If you don't believe that salt water can provide electrical power, watch this video for how to make your own salt water battery. What's happening is that the electrodes in the battery are reacting with the salt ions in seawater and producing a charge.
With a single cup of ocean water, the lamp can stay on for about eight hours. Used for eight hours every day, the battery has a life expectancy of six months, and longer if used less.
The salt water lamp was developed by a trio of engineers who make up Sustainable Alternative Lighting, or SALt, led by Aisa Mijeno. Mijeno came up with the idea for a sustainable and easily rechargeable source of light after spending time with the Butbut tribe and having to rely on kerosene lamps and moonlight to do anything after sunset.
Mijeno wanted to create something that was cheap, easy, and reliable for people in the farther-flung regions of her country. A member of Greenpeace Philippines, she's also very concerned with the environment and moving towards a more sustainable method of living.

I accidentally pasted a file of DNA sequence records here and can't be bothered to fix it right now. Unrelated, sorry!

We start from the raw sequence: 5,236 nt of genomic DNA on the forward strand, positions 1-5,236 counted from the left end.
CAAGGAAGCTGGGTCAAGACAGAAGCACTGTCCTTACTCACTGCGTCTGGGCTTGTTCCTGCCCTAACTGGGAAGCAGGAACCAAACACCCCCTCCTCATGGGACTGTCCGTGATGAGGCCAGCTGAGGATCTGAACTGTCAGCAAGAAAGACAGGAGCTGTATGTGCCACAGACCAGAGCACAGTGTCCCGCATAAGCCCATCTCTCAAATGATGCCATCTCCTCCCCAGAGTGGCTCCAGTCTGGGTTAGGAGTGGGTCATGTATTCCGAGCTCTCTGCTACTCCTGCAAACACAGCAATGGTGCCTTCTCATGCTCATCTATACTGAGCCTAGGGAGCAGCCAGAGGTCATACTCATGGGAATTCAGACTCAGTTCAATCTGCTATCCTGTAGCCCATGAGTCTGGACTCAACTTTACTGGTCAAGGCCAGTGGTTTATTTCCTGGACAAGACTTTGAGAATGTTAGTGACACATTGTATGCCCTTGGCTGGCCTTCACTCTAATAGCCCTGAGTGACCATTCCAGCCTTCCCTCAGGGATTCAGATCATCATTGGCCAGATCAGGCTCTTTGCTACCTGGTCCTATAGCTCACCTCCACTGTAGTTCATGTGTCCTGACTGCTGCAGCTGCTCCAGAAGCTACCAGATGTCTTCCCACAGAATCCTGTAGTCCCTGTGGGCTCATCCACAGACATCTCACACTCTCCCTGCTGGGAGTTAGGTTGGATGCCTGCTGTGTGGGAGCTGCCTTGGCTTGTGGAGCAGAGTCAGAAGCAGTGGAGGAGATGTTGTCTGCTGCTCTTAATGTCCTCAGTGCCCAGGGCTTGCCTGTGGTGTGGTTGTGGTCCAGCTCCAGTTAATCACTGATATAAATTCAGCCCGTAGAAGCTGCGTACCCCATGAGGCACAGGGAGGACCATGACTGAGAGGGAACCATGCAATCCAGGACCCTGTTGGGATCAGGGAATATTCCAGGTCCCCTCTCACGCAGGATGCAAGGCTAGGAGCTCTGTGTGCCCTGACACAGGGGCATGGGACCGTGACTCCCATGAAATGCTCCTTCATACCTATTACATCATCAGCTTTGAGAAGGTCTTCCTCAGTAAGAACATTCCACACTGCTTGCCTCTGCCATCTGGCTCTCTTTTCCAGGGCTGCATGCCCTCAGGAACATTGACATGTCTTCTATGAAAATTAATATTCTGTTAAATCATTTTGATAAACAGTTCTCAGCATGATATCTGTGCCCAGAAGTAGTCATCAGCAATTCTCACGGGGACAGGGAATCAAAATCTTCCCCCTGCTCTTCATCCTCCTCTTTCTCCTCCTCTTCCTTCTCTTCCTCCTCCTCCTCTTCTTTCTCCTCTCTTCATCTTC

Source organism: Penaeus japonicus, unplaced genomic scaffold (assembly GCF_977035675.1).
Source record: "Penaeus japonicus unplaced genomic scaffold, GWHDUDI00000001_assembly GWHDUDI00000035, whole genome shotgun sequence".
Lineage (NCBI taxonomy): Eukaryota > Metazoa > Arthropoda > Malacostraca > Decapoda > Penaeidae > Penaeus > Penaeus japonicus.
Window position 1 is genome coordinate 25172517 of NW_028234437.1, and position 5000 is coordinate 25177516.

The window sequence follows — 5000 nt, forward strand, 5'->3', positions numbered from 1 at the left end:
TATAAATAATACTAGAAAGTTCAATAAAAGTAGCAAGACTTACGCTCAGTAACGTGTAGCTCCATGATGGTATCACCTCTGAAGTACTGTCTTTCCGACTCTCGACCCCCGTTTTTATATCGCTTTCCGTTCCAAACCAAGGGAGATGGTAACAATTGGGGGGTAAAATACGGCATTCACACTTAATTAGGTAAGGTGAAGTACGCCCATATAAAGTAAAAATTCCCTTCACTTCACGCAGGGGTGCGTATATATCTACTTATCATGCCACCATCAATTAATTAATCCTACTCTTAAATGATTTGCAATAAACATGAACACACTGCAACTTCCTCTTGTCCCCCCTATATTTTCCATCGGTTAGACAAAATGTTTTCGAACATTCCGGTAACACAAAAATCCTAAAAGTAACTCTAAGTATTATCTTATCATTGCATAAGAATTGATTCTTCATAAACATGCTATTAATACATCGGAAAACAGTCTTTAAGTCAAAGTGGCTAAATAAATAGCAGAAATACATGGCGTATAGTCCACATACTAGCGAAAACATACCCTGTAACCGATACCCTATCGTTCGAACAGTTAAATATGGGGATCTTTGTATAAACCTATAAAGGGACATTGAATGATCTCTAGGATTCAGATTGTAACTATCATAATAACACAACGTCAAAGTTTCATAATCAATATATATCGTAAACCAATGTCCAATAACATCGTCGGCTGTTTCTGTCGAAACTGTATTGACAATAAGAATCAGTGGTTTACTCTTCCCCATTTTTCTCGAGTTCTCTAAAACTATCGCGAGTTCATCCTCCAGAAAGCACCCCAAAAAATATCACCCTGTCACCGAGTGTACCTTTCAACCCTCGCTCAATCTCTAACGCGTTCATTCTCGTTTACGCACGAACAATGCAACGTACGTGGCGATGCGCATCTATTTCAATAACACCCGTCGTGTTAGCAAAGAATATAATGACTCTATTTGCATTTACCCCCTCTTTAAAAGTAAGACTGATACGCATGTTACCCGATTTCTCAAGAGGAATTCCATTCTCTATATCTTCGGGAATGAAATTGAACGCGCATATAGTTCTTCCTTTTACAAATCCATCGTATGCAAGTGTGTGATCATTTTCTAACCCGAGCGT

The lamp's power can also be used to charge phones.
This is especially important, say Mijeno and her team, because besides having many communities without power, the Philippines is also prone to many natural disasters like earthquakes and typhoons. The ability to have light and to charge cell phones is crucial during an emergency.
SALt is also donating lamps to families and communities in need around the Philippines.
Many people in the more remote areas of the country do not have access to electricity and lighting, so SALt is working to provide them with lamps. There are some 7,000 islands that make up the Philippines, so this is no small task!
The Hanuno Mangyan tribe is one such community. Currently, they've received 71 out of 100 lamps from SALT.